Professor George T. Geis teaches in the areas of mergers and acquisitions, financial modeling, entrepreneurship and accounting at UCLA Anderson. In his latest book, Semi-Organic Growth + Website: Tactics and Strategies Behind Google’s Success, Geis analyzes Google’s distinctive expertise in the area of M&A. He shares here why he chose the iconic company’s “playbook” to examine the escalation of M&A activity as a growth strategy.
By George T. Geis
M&A activity in 2015 is hotter than ever, with some $2.15 trillion worth of deals announced during the first six months of this year, according to Dealogic. There is no shortage of companies rushing about in a series of acquisition cascades in industries that include technology, media and health care. Will they all be successful? Research indicates that many will not.
There are some notable companies that have made great strides in building M&A as a core strategic capability, adding highly successful M&A processes into their organizational DNAs. Consider the Walt Disney Company. Beginning with its $7.4 billion stock-for-stock acquisition of Pixar in 2006, the company has continued an acquisition spree that has included Marvel Entertainment, Lucasfilm and Maker Studios. Disney’s market value has increased some 250 percent over the past five years, a lofty percentage virtually identical to that of high-flyer Apple over the same period.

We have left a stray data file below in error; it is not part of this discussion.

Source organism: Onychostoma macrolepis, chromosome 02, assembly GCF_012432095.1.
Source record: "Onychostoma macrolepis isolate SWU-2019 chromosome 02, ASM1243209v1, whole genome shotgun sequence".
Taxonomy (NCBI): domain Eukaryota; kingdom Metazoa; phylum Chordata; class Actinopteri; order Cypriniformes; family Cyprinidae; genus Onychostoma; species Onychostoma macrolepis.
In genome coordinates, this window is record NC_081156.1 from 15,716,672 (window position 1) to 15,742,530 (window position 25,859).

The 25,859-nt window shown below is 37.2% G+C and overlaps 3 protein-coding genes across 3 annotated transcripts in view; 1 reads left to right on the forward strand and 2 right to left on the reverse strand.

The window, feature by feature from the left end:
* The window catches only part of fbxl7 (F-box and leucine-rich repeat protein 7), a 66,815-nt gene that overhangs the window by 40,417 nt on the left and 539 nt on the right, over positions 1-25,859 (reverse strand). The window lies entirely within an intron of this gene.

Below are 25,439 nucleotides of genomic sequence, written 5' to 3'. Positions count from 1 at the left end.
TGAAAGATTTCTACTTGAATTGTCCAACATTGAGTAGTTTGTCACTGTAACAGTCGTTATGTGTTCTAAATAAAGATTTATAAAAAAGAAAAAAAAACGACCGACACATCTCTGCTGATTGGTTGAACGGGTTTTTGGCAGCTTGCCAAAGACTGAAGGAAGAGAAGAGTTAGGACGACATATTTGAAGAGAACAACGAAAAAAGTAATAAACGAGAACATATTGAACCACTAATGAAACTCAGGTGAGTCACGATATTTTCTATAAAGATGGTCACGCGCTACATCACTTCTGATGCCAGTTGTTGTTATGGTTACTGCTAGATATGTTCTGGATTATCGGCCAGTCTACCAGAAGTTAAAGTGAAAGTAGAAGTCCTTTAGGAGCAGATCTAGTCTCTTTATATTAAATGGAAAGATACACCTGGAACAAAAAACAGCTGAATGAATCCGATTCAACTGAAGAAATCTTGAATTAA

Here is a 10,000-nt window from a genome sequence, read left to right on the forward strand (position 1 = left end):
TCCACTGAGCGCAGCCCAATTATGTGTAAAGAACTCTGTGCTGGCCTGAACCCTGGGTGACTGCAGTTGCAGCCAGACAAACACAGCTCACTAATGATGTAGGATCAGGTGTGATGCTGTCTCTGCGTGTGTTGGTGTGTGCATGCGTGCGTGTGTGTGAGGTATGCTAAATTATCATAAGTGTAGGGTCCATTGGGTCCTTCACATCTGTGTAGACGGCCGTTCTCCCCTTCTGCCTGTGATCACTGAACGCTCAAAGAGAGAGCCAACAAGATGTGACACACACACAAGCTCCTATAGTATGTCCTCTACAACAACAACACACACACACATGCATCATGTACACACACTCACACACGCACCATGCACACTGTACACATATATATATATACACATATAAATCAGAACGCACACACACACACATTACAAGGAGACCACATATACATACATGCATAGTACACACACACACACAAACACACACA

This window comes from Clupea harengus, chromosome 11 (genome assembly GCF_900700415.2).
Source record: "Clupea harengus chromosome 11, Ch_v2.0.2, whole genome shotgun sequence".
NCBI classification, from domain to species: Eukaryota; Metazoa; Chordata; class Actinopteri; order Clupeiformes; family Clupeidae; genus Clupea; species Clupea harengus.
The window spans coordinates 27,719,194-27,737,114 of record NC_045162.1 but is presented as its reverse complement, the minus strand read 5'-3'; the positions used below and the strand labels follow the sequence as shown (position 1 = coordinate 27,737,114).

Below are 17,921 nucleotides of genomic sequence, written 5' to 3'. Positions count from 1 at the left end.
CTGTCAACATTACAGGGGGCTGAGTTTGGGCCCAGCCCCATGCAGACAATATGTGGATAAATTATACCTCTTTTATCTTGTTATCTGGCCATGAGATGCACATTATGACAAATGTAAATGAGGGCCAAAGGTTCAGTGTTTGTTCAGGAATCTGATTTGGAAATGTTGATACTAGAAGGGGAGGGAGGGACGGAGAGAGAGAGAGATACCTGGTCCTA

Companies that think systematically about all major aspects of M&A capability — from strategy to valuation to integration — really piqued my interest. Just look at Google. Acquisitions have played a particularly important role in the strategic unfolding of this iconic company. Google has been an experimental lab, not only for products and services, but also in utilizing M&A to further its purposes.
I wrote Semi-Organic Growth to understand in depth why Google was engaging in what was an unprecedented level and type of M&A activity. During its short history, Google has acquired some 200 companies. But there’s more to the story than numbers. A major thesis of this book is that early in the company’s existence, a playbook for M&A activity (which I dub semi-organic growth) was imprinted on the company and that this pattern became a core element of Google’s success.
There is more about this topic in a short video about Semi-Organic Growth.